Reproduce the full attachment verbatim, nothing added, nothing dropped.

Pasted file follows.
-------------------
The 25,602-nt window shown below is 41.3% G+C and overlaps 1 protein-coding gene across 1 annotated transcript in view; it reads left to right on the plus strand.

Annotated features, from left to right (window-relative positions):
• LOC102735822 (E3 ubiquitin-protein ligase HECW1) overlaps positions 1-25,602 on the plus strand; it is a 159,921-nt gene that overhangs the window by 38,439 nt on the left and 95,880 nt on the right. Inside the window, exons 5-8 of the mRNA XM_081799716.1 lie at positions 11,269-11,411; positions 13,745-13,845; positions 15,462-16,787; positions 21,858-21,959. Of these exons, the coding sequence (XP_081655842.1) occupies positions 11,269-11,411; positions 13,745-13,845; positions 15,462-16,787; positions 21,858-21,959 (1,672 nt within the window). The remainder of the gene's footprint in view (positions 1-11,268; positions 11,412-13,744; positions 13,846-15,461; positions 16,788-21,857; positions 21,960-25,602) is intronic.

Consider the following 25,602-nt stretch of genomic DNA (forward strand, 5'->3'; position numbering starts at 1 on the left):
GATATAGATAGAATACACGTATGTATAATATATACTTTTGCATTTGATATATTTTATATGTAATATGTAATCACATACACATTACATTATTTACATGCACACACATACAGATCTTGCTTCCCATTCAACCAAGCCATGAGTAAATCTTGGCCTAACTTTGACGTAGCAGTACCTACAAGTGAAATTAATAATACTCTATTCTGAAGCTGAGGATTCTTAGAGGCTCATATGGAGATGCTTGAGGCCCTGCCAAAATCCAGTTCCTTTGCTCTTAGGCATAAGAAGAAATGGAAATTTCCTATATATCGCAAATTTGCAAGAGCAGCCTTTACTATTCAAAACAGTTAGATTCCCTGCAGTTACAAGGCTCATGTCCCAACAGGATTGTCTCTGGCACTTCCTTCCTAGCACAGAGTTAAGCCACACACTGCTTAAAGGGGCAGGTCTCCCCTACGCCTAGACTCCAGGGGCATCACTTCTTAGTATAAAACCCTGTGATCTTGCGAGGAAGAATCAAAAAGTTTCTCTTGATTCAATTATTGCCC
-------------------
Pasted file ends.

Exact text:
The 25,602-nt window shown below is 41.3% G+C and overlaps 1 protein-coding gene across 1 annotated transcript in view; it reads left to right on the plus strand.

Annotated features, from left to right (window-relative positions):
• LOC102735822 (E3 ubiquitin-protein ligase HECW1) overlaps positions 1-25,602 on the plus strand; it is a 159,921-nt gene that overhangs the window by 38,439 nt on the left and 95,880 nt on the right. Inside the window, exons 5-8 of the mRNA XM_081799716.1 lie at positions 11,269-11,411; positions 13,745-13,845; positions 15,462-16,787; positions 21,858-21,959. Of these exons, the coding sequence (XP_081655842.1) occupies positions 11,269-11,411; positions 13,745-13,845; positions 15,462-16,787; positions 21,858-21,959 (1,672 nt within the window). The remainder of the gene's footprint in view (positions 1-11,268; positions 11,412-13,744; positions 13,846-15,461; positions 16,788-21,857; positions 21,960-25,602) is intronic.

Consider the following 25,602-nt stretch of genomic DNA (forward strand, 5'->3'; position numbering starts at 1 on the left):
GATATAGATAGAATACACGTATGTATAATATATACTTTTGCATTTGATATATTTTATATGTAATATGTAATCACATACACATTACATTATTTACATGCACACACATACAGATCTTGCTTCCCATTCAACCAAGCCATGAGTAAATCTTGGCCTAACTTTGACGTAGCAGTACCTACAAGTGAAATTAATAATACTCTATTCTGAAGCTGAGGATTCTTAGAGGCTCATATGGAGATGCTTGAGGCCCTGCCAAAATCCAGTTCCTTTGCTCTTAGGCATAAGAAGAAATGGAAATTTCCTATATATCGCAAATTTGCAAGAGCAGCCTTTACTATTCAAAACAGTTAGATTCCCTGCAGTTACAAGGCTCATGTCCCAACAGGATTGTCTCTGGCACTTCCTTCCTAGCACAGAGTTAAGCCACACACTGCTTAAAGGGGCAGGTCTCCCCTACGCCTAGACTCCAGGGGCATCACTTCTTAGTATAAAACCCTGTGATCTTGCGAGGAAGAATCAAAAAGTTTCTCTTGATTCAATTATTGCCC